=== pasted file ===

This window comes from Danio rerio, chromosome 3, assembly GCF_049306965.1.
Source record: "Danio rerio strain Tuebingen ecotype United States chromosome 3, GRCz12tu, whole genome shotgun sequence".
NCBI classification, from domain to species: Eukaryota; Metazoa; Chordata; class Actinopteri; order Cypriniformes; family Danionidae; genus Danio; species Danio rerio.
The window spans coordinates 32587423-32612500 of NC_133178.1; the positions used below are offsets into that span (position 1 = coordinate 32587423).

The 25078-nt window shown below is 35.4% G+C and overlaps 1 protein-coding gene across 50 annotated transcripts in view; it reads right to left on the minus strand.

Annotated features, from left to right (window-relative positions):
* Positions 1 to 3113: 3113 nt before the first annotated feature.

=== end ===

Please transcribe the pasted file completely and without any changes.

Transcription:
This window comes from Danio rerio, chromosome 3, assembly GCF_049306965.1.
Source record: "Danio rerio strain Tuebingen ecotype United States chromosome 3, GRCz12tu, whole genome shotgun sequence".
NCBI classification, from domain to species: Eukaryota; Metazoa; Chordata; class Actinopteri; order Cypriniformes; family Danionidae; genus Danio; species Danio rerio.
The window spans coordinates 32587423-32612500 of NC_133178.1; the positions used below are offsets into that span (position 1 = coordinate 32587423).

The 25078-nt window shown below is 35.4% G+C and overlaps 1 protein-coding gene across 50 annotated transcripts in view; it reads right to left on the minus strand.

Annotated features, from left to right (window-relative positions):
* Positions 1 to 3113: 3113 nt before the first annotated feature.